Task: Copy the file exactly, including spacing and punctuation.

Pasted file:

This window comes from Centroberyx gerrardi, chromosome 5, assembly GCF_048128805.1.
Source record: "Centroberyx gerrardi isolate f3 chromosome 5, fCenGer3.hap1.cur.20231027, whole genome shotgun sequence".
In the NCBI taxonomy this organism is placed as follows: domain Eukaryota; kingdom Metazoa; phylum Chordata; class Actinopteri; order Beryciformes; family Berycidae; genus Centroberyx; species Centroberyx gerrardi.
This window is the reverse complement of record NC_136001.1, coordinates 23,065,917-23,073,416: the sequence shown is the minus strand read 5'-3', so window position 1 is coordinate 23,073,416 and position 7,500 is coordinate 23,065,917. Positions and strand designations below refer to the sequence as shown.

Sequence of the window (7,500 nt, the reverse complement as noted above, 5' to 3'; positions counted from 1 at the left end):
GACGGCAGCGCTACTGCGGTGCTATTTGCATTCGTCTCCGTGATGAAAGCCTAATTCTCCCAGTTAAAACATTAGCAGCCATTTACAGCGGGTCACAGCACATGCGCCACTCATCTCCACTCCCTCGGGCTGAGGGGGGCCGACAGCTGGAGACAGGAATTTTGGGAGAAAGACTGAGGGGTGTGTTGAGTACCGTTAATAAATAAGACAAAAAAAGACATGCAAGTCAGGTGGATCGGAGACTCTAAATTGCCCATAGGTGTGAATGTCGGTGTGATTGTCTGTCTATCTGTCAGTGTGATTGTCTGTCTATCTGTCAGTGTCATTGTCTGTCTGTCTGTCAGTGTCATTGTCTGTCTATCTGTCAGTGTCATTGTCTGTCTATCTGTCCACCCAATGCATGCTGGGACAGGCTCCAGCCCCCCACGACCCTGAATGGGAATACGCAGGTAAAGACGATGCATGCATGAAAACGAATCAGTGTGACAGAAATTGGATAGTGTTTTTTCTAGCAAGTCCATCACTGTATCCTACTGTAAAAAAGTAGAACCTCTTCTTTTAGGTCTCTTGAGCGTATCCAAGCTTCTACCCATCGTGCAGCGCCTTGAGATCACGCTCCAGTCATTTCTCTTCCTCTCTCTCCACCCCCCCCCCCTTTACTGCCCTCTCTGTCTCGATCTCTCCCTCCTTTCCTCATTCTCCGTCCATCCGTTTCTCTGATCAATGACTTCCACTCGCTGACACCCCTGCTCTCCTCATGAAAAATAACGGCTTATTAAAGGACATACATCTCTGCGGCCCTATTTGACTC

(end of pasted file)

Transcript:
This window comes from Centroberyx gerrardi, chromosome 5, assembly GCF_048128805.1.
Source record: "Centroberyx gerrardi isolate f3 chromosome 5, fCenGer3.hap1.cur.20231027, whole genome shotgun sequence".
In the NCBI taxonomy this organism is placed as follows: domain Eukaryota; kingdom Metazoa; phylum Chordata; class Actinopteri; order Beryciformes; family Berycidae; genus Centroberyx; species Centroberyx gerrardi.
This window is the reverse complement of record NC_136001.1, coordinates 23,065,917-23,073,416: the sequence shown is the minus strand read 5'-3', so window position 1 is coordinate 23,073,416 and position 7,500 is coordinate 23,065,917. Positions and strand designations below refer to the sequence as shown.

Sequence of the window (7,500 nt, the reverse complement as noted above, 5' to 3'; positions counted from 1 at the left end):
GACGGCAGCGCTACTGCGGTGCTATTTGCATTCGTCTCCGTGATGAAAGCCTAATTCTCCCAGTTAAAACATTAGCAGCCATTTACAGCGGGTCACAGCACATGCGCCACTCATCTCCACTCCCTCGGGCTGAGGGGGGCCGACAGCTGGAGACAGGAATTTTGGGAGAAAGACTGAGGGGTGTGTTGAGTACCGTTAATAAATAAGACAAAAAAAGACATGCAAGTCAGGTGGATCGGAGACTCTAAATTGCCCATAGGTGTGAATGTCGGTGTGATTGTCTGTCTATCTGTCAGTGTGATTGTCTGTCTATCTGTCAGTGTCATTGTCTGTCTGTCTGTCAGTGTCATTGTCTGTCTATCTGTCAGTGTCATTGTCTGTCTATCTGTCCACCCAATGCATGCTGGGACAGGCTCCAGCCCCCCACGACCCTGAATGGGAATACGCAGGTAAAGACGATGCATGCATGAAAACGAATCAGTGTGACAGAAATTGGATAGTGTTTTTTCTAGCAAGTCCATCACTGTATCCTACTGTAAAAAAGTAGAACCTCTTCTTTTAGGTCTCTTGAGCGTATCCAAGCTTCTACCCATCGTGCAGCGCCTTGAGATCACGCTCCAGTCATTTCTCTTCCTCTCTCTCCACCCCCCCCCCCTTTACTGCCCTCTCTGTCTCGATCTCTCCCTCCTTTCCTCATTCTCCGTCCATCCGTTTCTCTGATCAATGACTTCCACTCGCTGACACCCCTGCTCTCCTCATGAAAAATAACGGCTTATTAAAGGACATACATCTCTGCGGCCCTATTTGACTC